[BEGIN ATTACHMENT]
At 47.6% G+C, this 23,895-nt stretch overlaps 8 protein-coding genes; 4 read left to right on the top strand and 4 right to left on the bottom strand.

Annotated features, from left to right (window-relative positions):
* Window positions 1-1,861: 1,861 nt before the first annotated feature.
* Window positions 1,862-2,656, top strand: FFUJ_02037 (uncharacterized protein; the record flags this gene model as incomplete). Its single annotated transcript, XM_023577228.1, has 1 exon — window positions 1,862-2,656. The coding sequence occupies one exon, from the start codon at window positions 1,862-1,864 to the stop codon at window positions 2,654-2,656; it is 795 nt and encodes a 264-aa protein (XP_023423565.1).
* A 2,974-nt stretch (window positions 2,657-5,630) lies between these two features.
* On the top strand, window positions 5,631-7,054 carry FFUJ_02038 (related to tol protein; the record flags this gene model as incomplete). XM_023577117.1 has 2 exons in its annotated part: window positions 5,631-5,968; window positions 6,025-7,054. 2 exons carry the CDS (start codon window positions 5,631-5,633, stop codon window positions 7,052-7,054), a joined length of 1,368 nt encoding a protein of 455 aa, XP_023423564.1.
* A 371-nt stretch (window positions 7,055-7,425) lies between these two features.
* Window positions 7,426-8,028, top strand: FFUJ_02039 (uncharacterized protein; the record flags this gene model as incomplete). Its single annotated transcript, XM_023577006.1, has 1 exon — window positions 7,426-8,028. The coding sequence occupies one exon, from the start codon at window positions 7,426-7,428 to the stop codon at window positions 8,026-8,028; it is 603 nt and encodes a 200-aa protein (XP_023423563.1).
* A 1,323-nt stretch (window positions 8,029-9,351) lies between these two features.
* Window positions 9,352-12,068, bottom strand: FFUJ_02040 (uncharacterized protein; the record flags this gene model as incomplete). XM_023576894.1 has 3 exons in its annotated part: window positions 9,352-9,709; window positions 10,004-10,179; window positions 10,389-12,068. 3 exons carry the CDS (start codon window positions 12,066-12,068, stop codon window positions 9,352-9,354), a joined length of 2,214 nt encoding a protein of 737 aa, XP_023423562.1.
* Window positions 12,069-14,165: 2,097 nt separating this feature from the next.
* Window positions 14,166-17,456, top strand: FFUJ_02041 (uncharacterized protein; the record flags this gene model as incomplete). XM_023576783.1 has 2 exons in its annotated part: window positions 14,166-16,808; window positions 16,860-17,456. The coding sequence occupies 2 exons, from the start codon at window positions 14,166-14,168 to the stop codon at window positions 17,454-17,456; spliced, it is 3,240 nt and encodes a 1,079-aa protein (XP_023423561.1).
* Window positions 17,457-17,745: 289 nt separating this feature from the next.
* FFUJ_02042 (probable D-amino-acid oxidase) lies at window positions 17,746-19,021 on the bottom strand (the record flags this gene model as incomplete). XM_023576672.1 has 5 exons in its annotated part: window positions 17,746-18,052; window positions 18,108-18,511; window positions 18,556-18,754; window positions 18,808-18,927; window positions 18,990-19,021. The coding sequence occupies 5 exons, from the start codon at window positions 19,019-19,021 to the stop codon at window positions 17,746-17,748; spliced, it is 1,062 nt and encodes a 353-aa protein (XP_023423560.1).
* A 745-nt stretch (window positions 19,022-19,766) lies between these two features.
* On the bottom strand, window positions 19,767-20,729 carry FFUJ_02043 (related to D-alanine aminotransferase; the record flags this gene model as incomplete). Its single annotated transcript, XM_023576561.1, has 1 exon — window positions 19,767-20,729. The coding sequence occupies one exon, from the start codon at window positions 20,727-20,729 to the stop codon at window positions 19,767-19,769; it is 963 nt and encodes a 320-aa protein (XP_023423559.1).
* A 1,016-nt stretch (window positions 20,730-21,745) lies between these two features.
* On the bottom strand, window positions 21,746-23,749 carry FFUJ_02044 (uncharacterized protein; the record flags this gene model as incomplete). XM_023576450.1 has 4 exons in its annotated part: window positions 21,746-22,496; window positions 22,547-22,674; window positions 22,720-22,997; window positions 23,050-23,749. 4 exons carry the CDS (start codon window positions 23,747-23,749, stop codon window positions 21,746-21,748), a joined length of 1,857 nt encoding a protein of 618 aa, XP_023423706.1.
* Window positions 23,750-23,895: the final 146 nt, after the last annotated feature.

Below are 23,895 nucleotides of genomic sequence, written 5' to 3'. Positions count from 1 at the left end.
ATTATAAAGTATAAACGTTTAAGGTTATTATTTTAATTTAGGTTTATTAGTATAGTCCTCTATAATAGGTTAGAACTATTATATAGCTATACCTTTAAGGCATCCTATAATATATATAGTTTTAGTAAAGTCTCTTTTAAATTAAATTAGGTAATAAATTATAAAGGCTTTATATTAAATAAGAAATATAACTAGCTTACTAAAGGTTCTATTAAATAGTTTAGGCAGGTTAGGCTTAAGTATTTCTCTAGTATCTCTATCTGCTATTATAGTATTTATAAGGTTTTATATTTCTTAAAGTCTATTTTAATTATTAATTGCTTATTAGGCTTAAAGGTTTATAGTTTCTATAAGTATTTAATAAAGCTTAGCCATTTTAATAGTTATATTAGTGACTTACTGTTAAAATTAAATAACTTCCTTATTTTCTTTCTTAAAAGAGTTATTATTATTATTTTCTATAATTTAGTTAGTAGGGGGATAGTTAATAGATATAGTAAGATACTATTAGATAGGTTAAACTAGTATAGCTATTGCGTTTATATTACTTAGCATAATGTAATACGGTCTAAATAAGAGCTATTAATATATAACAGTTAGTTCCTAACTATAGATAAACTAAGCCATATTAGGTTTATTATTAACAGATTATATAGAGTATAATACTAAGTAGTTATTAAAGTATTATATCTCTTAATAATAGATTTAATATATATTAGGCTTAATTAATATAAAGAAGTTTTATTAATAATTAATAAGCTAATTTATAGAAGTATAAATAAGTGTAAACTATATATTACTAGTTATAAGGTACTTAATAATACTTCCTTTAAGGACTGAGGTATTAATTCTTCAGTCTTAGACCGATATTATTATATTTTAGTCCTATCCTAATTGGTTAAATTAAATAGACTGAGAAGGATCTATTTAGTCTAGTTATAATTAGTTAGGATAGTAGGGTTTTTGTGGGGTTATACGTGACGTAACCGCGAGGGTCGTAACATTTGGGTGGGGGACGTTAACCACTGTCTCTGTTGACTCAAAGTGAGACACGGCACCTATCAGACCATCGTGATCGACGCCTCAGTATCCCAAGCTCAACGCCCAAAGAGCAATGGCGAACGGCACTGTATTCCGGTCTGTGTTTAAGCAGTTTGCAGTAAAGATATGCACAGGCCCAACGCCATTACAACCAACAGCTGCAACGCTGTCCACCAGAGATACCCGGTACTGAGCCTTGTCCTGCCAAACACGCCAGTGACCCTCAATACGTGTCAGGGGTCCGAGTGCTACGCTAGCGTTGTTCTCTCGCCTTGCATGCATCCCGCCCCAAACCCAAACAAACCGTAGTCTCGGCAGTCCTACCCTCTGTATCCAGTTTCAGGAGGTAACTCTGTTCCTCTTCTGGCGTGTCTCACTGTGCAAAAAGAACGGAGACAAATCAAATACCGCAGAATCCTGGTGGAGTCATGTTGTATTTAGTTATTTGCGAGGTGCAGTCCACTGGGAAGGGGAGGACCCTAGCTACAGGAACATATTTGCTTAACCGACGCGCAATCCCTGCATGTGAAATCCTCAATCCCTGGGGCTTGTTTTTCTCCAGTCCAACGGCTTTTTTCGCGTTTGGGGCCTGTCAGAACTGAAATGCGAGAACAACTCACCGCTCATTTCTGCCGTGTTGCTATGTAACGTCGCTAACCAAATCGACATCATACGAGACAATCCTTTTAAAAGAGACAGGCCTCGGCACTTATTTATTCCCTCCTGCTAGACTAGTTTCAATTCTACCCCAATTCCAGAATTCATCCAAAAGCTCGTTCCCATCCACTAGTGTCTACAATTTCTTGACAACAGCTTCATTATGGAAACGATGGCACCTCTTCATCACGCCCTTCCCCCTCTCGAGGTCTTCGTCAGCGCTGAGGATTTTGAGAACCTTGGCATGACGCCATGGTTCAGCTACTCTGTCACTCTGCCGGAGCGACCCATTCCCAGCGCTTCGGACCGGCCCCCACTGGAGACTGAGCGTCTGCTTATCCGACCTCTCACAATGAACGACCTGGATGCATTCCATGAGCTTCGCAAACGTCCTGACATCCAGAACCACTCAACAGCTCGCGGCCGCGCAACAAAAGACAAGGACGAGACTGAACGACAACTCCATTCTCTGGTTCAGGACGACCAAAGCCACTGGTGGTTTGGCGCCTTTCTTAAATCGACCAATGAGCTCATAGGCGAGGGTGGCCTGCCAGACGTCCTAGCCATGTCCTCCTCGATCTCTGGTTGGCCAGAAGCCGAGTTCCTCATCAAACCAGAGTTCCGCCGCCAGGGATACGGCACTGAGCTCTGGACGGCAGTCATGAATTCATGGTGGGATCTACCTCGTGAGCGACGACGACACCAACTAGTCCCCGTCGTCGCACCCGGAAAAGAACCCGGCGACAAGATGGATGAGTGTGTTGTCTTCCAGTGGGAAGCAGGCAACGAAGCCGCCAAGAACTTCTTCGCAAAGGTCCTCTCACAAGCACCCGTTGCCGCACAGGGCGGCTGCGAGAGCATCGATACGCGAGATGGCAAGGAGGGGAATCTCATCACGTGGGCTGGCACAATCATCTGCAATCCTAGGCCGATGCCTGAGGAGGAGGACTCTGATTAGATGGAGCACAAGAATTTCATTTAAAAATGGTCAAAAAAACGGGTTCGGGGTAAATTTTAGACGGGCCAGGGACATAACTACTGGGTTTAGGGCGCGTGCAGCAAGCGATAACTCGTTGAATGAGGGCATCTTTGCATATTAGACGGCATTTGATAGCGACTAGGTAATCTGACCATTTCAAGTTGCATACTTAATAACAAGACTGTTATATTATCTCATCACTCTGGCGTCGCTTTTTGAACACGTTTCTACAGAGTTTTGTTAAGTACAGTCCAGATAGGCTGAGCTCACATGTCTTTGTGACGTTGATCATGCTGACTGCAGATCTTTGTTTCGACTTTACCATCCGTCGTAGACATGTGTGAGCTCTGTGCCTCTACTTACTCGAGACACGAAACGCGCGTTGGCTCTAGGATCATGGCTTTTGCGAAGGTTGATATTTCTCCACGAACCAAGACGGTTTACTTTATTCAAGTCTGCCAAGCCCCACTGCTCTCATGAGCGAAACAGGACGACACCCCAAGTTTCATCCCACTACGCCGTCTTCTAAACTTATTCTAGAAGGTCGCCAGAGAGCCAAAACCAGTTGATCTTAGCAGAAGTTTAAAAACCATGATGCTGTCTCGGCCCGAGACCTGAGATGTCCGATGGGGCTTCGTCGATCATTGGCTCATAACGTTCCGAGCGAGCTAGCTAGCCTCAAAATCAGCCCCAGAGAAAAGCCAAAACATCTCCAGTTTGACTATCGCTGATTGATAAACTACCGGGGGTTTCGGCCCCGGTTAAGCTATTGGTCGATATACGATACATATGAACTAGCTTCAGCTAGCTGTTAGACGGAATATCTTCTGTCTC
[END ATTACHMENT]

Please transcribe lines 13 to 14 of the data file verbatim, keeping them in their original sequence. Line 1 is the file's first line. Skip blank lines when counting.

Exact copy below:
* Window positions 17,457-17,745: 289 nt separating this feature from the next.
* FFUJ_02042 (probable D-amino-acid oxidase) lies at window positions 17,746-19,021 on the bottom strand (the record flags this gene model as incomplete). XM_023576672.1 has 5 exons in its annotated part: window positions 17,746-18,052; window positions 18,108-18,511; window positions 18,556-18,754; window positions 18,808-18,927; window positions 18,990-19,021. The coding sequence occupies 5 exons, from the start codon at window positions 19,019-19,021 to the stop codon at window positions 17,746-17,748; spliced, it is 1,062 nt and encodes a 353-aa protein (XP_023423560.1).